This article was originally written by Richard Wong for Black Star Rising. Reprinted here with permission, as part of Photographer’s Month.

I see a lot of skepticism about social media from photographers in various online forums. A recent comment on the business forum at NatureScapes.Net, for example, stated that there are “no clear examples of anyone ever having any success marketing in this fashion,” that social media has never helped sell “hundreds of units of anything,” and that, therefore, it is a waste of time.

The truth is, social networks can be a waste of time for photographers, if you don’t leverage them wisely. But dismissing their value out of hand is a huge mistake.

Social Media = Word of Mouth

Used well, social media is a highly effective form of word-of-mouth marketing. For example, I hear all the time that (insert name of wedding/commercial photographer here) doesn’t have to actively market his/her work anymore because he/she is getting so much referral business from (insert form of social media here).

It’s not difficult to understand why this is the case.

In the old days (that is, a few years ago), a bride who absolutely loved your work at her wedding might have gushed about you to a few people in her social circle — and shown the photos to an even smaller number. Today, she can put up the whole gallery on Facebook or e-mail the link to your blog post on her wedding to all the guests, reaching hundreds of people at once.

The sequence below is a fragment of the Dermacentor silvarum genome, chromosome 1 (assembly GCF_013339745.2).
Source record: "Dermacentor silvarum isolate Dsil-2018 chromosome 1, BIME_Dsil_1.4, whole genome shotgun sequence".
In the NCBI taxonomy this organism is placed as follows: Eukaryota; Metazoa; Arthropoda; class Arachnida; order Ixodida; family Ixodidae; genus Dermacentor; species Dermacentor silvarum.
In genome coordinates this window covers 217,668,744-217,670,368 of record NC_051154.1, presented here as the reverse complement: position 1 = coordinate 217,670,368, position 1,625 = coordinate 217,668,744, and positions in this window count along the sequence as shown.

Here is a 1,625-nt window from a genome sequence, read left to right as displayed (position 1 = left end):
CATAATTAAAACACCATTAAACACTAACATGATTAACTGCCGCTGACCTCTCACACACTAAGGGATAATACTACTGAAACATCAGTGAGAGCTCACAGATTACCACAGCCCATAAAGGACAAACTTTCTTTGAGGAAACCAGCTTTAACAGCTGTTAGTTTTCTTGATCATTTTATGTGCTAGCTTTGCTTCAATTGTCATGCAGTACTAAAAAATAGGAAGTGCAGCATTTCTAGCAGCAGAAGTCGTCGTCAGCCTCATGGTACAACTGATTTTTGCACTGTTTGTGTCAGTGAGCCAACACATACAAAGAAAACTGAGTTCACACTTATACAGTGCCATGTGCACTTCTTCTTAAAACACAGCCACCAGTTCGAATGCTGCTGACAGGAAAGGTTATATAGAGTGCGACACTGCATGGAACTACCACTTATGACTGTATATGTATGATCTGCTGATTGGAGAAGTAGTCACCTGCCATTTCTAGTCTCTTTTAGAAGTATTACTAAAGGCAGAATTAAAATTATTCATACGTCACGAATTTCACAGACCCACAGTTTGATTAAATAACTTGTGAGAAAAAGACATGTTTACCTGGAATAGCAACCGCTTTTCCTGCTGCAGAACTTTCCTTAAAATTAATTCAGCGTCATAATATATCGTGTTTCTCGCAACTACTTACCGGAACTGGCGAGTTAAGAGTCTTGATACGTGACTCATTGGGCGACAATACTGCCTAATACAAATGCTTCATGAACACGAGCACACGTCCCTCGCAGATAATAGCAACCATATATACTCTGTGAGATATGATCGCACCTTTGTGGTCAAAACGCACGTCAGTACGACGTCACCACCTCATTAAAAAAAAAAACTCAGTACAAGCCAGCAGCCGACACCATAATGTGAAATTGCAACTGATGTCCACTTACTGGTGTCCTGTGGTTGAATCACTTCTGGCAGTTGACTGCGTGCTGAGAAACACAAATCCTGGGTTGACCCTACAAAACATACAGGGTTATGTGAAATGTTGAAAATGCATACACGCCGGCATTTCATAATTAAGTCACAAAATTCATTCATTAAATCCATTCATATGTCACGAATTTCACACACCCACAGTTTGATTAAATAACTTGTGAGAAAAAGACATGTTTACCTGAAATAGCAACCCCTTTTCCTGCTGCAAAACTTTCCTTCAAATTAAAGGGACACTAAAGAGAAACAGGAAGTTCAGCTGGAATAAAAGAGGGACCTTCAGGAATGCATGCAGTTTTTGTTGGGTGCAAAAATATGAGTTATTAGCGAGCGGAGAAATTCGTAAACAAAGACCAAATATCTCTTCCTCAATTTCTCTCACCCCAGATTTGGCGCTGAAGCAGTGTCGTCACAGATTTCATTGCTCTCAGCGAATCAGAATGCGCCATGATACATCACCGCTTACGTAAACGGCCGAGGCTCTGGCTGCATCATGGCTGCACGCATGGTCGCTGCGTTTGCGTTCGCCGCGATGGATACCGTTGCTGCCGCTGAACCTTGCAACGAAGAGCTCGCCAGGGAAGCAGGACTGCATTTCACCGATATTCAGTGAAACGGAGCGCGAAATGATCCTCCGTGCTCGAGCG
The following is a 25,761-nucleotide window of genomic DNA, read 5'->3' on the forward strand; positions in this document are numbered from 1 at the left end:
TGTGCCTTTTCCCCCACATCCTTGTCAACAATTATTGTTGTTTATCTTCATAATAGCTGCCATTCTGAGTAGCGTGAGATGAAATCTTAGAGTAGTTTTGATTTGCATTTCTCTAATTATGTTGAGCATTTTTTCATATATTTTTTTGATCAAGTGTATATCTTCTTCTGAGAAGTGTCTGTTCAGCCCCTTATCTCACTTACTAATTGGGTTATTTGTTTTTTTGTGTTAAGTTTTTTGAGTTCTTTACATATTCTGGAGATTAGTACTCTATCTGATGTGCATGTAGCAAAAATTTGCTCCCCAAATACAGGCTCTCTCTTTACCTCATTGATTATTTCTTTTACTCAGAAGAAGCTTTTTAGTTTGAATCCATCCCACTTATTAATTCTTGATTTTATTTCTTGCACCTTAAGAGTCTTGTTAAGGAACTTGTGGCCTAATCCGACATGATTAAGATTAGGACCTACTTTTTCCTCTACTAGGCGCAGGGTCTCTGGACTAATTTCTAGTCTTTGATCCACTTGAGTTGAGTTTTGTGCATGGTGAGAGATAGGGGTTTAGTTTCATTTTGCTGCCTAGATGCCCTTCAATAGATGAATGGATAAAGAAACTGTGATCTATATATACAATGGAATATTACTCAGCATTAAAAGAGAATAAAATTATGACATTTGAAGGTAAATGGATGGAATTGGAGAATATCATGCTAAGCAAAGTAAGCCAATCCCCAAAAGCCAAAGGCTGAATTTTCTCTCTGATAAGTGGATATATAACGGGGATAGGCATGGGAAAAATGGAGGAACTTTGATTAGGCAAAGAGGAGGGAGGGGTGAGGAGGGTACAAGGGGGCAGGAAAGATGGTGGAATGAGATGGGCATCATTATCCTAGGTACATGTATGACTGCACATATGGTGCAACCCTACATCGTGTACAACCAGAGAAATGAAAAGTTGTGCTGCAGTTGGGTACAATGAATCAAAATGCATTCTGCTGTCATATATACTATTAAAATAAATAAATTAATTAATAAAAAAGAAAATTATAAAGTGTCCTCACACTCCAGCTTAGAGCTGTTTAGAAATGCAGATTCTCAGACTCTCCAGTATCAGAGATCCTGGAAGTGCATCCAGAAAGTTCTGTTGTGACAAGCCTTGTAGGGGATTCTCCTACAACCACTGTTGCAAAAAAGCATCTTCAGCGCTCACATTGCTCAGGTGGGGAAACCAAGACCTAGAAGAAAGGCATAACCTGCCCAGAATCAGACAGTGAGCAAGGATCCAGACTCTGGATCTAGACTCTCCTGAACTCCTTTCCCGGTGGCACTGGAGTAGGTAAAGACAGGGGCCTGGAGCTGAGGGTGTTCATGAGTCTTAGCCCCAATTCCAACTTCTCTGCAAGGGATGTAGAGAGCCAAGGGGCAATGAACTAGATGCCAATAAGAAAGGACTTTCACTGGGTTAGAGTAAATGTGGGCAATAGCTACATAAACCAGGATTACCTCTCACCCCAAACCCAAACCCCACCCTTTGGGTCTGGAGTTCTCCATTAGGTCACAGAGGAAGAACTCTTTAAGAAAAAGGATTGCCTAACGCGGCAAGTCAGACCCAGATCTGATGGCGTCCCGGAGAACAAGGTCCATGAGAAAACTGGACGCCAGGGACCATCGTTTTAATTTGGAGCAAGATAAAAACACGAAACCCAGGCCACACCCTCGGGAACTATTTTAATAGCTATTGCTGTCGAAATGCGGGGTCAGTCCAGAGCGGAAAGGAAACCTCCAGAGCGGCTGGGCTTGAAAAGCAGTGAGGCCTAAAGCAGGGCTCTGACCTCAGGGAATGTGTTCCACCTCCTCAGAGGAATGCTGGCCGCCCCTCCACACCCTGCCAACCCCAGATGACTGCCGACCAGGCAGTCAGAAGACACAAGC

If one of that bride’s friends is considering hiring a wedding photographer, who is she more likely to call — someone out of the phone book or who places ads in wedding magazines, or someone who comes highly recommended from a person she trusts?

Buying In

Certainly, it’s smart to approach social media marketing with both eyes open — and to think about the reasons the naysayers cite for their skepticism.

Here are five:

  1. It can be a time sucker if you let it.
  2. It’s difficult to be heard over all the “noise.”
  3. Very few of the people you interact with are potential customers.
  4. There’s no tried and true methodology for success.
  5. Measuring effectiveness can be difficult.

To these arguments, I would counter with these five responses:

  1. It doesn’t have to disrupt your day. You can conduct your social media activities on your iPhone while on a subway commute.
  2. The cream tends to rise to the top, just as it does for traditional marketing.
  3. You can reach much larger audiences for less money than ever before.
  4. There are a lot of opportunities to make a name for yourself through innovation.
  5. Brand awareness has real value, even if it is hard to quantify.

Social media is not for everyone, nor every type of business out there. But if you want to take advantage of this little thing called the Internet to build your business, it is essential.

What the skeptics might not realize is that by posting a comment on NatureScapes.Net, or even by reading Black Star Rising, they are already buying in to social media — and adding to its marketing power.

Richard Wong

Richard is a Los Angeles photographer and his portfolio ranges from the front cover of Budget Travel magazine to in-store displays at Whole Foods Market.

Richard Wong Photography

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